Wordsworth’s poem narrates the story of an American Indian woman left behind by her companion when she decided she could not continue the journey any longer.  The first two lines in the above passage would have the reader assume that this is a tale of callous abandonment, but the last two lines imply that the woman’s companions continued on without her, at her own insistence (hence, the retrospective woe, “Why did ye listen to my prayer?”).  The whole passage is one of  self-scorn for not having persisted against the obstacles faced, for not having chosen life over a defeatist end.  Although the speaker now recognizes that she could have held on further, the recognition comes too late; she now is where she saw herself at when she chose to give up trying.

The narrative then adds another layer of dimension to the emotional turmoil of the poem, with the following lines:

My Child! they gave thee to another,

A woman who was not thy mother.

When from my arms my Babe they took,

On me how strangely did he look!

Through his whole body something ran,

A most strange working did I see;

–As if he strove to be a man,

That he might pull the sledge for me:

And then he stretched his arms, how wild!

Oh mercy! like a helpless child.

The story of loss takes a new turn, as the seemingly abandoned woman now takes on the role of an abondoner.  Wordsworth draws a contrast in the behavior of the child in comparison to his mother; whereas the mother lays down to surrender to the elements, the boy’s demeanor is one of positive life affirmation–a desire to continue forwards at all cost–against whatever may arise in his path.  But the mother recognizes that this positive determination in her child’s eye is futile to help her, and gives the impression that she holds herself responsible for not meeting the boy’s drive and forcing herself to head on.  To be separated from one’s child is a reality all people will eventually face as they shuffle off this mortal coil, but to hand him away to another and then wait remorsefully for death to come is the very zenith of despair.  Perhaps this is the reason for the narrator’s initial unwillingness to muster forward after her premature surrender to the forces of nature, causing her to later muse privately to her gone child, “Then do not weep and grieve for me; I feel I must have died with thee.”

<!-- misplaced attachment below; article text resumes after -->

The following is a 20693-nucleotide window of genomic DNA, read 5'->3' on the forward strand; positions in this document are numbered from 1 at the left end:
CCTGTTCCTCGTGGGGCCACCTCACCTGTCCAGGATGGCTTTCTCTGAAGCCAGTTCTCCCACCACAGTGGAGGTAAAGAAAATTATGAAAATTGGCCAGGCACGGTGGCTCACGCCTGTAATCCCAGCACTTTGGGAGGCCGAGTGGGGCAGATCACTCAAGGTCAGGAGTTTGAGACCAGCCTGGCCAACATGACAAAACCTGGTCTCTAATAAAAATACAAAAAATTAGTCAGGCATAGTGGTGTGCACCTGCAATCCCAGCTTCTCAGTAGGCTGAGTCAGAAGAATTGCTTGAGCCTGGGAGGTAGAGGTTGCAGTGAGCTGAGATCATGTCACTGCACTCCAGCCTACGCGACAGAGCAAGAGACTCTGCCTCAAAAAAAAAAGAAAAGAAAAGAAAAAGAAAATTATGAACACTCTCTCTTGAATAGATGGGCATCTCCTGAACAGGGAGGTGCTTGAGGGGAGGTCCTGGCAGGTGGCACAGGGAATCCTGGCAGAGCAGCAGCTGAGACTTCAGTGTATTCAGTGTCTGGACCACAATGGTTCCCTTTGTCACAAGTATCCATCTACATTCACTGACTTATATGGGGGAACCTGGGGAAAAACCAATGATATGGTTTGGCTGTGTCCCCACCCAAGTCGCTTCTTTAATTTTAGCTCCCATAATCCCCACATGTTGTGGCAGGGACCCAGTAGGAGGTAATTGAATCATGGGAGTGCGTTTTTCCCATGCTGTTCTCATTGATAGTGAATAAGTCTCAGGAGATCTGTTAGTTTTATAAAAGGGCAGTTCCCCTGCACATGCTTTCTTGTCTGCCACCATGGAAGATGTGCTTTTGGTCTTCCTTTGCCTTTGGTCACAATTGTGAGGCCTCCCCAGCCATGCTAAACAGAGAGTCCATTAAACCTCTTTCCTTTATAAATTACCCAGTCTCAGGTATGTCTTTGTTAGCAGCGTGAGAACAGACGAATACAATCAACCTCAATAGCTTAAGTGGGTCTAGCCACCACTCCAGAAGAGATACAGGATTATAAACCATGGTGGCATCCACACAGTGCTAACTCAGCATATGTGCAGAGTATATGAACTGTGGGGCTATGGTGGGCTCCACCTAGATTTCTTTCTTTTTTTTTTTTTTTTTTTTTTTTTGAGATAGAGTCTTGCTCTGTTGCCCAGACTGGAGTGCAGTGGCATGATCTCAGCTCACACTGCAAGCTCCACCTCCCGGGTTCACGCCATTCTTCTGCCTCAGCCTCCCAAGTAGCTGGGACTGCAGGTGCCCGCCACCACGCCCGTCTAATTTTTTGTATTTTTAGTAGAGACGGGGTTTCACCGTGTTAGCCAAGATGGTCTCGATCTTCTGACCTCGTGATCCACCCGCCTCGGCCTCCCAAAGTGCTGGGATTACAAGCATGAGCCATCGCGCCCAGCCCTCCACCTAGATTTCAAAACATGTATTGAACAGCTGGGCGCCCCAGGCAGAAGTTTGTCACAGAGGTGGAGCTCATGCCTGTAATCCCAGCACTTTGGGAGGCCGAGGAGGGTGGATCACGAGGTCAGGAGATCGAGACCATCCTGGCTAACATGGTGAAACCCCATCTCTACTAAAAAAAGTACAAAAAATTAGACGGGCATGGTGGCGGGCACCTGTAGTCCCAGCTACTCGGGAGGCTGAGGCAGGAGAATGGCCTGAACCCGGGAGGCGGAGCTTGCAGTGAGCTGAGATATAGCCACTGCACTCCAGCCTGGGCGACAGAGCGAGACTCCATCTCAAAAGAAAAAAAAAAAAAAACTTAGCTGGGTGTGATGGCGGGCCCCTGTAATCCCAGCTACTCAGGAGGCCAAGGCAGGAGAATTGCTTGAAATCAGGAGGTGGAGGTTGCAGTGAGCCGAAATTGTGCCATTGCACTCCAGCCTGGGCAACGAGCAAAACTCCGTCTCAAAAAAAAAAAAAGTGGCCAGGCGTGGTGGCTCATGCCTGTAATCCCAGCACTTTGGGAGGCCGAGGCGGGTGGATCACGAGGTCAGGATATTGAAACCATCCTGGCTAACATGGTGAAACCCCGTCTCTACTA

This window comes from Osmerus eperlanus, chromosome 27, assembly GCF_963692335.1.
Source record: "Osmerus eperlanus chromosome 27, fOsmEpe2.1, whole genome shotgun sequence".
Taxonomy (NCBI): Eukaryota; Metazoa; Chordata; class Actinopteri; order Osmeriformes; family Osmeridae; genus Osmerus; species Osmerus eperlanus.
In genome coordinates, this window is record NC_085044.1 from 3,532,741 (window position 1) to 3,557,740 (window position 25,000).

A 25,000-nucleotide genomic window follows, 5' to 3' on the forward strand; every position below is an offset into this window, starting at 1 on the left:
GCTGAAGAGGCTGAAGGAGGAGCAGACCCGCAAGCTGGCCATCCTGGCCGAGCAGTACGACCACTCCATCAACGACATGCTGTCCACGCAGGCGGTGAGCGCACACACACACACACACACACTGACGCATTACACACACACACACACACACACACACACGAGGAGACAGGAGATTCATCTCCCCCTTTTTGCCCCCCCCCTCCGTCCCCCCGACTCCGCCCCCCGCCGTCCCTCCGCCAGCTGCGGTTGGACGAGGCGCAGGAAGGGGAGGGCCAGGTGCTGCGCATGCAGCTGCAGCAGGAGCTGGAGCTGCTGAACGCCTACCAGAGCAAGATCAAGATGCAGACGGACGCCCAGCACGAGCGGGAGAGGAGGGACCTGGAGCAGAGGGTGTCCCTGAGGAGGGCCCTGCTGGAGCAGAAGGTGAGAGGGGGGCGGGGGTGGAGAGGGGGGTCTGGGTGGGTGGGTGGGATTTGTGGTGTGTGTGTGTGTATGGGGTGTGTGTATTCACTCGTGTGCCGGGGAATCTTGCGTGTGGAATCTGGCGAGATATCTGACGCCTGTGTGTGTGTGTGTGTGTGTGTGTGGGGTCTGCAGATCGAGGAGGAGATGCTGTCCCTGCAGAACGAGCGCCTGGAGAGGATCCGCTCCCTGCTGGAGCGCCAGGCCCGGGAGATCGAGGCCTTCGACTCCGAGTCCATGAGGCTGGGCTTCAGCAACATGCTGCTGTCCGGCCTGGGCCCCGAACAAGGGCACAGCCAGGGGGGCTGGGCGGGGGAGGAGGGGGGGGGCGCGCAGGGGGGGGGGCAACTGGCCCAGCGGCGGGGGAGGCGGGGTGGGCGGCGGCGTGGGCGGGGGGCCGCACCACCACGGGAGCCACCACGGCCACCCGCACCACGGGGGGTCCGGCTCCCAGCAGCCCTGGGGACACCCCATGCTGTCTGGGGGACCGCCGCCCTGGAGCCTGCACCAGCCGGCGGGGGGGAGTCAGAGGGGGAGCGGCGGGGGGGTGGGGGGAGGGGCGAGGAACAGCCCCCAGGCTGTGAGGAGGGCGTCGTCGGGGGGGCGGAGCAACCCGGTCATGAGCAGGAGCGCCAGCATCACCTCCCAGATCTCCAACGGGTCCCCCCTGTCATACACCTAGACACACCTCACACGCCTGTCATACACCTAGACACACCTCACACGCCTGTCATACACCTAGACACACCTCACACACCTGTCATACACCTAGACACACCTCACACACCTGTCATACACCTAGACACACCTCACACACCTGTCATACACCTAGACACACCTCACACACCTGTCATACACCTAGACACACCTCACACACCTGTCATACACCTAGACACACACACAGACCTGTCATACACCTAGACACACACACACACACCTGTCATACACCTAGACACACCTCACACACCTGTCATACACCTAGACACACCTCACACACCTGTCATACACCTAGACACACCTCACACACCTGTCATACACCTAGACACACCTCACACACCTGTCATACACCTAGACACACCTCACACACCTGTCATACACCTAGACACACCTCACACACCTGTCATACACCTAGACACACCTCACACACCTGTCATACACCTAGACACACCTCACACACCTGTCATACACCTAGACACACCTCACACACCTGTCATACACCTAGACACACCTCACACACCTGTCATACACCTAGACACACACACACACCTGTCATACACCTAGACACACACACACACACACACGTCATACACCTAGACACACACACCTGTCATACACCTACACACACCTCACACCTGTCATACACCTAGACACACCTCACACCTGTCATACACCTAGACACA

The theme of despair and sorrow is not uncommon in Wordsworth’s poetry, but usually it is told in a sense of pining for Nature’s simplicity, and a romantic plea for greater introspection of the joy’s of life and love.  But in “The Complaint of a forsaken Indian Woman”, the poet deviated from the format his reader’s are accustomed to.  Here, the tone begins in pain and ends in pain; the reality of Nature’s cruelty is not rationalized away–no apologizes on behalf of Wordsworth’s deified grace of Nature is offered.  As the poem’s ending shows, loss, regret, and death are inseparable components of life, and no retrospective pleas or complaints of one’s past actions will amend this fact:

Young as I am my course is run,

I shall not see another sun;

I cannot lift my limbs to know

If they have any life or no.

My poor forsaken Child, if I

For once could have thee close to me,

With happy heart I then would die,

And my last thought would happy be;

But thou, dear Babe, art far away,

Nor shall I see another day.

Bibliography

Wordsworth, William.  “The Complaint of a Forsaken Indian Woman,” 1798 (Houghton Mifflin Company: Boston, Cambridge Edition, 1932 reprint).

Goethe’s Prometheus and the Heretical Legacy of the Enlightenment